CONCORD, N.H. -- New Hampshire's governor signed a ban on oil and gas drilling in the state's coastal waters on Tuesday, a move that several states have taken in response to the Trump administration's proposal to open new areas for exploration.
While Republican Gov. Chris Sununu said the Trump administration has assured him that drilling would not occur off New Hampshire's 18-mile-long (30-kilometer-long) coast, he said the legislation was important to protect the waters for future generations.
"New Hampshire has a long and proud tradition of environmental stewardship, and today's action to ban oil and gas drilling off of our pristine coastline is another step in the right direction," Sununu said in a statement.
Governors and lawmakers from both Republican- and Democratic-led states have fought the administration's plans for expanded offshore drilling. A federal judge ruled in May that President Donald Trump had exceeded his authority when he ordered that the Arctic and parts of the Atlantic be opened to oil and gas development.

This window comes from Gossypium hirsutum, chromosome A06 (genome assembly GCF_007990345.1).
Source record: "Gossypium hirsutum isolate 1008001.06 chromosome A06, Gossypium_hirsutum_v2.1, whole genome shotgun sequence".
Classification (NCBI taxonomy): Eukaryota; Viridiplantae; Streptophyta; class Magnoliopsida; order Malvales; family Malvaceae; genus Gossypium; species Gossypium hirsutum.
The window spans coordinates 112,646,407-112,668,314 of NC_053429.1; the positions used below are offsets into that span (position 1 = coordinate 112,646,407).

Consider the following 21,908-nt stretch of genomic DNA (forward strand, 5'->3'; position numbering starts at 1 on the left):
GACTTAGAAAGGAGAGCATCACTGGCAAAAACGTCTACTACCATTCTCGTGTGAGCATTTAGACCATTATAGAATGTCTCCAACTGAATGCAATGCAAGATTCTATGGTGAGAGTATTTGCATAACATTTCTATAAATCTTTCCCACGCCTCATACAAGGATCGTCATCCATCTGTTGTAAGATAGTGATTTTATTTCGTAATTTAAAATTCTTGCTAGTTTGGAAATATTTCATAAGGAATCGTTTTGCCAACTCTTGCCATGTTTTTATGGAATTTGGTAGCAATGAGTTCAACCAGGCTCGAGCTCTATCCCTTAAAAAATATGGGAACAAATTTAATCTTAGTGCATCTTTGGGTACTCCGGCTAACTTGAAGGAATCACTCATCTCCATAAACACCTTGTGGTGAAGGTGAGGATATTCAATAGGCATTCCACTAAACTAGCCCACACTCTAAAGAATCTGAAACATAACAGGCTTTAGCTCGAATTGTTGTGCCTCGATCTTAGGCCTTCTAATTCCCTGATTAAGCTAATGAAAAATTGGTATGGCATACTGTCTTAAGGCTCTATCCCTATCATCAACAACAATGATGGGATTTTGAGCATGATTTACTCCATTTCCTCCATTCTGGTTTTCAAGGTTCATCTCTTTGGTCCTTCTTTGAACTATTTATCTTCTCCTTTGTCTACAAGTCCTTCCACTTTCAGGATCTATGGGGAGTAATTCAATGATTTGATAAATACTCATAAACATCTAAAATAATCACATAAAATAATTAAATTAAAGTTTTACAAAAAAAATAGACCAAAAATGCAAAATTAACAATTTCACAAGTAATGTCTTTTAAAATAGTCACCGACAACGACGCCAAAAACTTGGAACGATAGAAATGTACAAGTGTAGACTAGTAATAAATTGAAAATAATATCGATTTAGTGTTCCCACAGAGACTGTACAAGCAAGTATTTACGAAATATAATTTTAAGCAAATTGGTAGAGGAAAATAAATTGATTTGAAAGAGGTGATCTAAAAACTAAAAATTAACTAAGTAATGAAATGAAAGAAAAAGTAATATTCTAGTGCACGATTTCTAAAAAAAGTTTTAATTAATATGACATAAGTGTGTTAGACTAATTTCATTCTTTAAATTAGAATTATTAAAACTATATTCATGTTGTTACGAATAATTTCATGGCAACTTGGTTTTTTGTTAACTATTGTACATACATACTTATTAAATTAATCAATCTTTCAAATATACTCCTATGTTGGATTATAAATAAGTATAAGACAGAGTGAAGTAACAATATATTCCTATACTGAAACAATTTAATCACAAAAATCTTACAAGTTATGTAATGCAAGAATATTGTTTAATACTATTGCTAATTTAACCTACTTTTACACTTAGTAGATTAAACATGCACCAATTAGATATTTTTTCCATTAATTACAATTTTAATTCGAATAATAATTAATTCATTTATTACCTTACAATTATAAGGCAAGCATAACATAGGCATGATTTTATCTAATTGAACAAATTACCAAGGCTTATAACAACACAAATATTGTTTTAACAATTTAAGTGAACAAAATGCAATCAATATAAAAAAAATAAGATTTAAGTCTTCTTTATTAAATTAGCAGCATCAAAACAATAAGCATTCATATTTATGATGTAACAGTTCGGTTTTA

The American Petroleum Institute has opposed the state bans, saying closing the door to offshore development could hurt local economies as well as the nation's energy security.
The bill Sununu signed at a seaside state park was sponsored by Democrats and takes effect later this year. State Sen. Martha Fuller Clark, D-Portsmouth, called it a victory for the environment and the state.
"With our coastline protected, now it is time for New Hampshire to move forward on sustainable energy developments, including offshore wind and solar," she said in a statement.
New Jersey passed its prohibition in 2018, while bills were signed into law in Maine, Oregon and New York earlier this year. In Oregon, the measure extended a temporary 10-year ban that was set to expire next year and directed state agencies to refuse to assist with any potential drilling operations in federal waters off the Oregon coast.
In Rhode Island, bills in both the House and Senate failed to advance past committee in 2018. State Sen. Dawn Euer, a Democrat who sponsored the Senate version, said Tuesday she ran out of time this year to rework her bill to address concerns about unintended consequences but plans to introduce new legislation next year.
Associated Press writer Jennifer McDermott in Providence, Rhode Island, contributed to this report.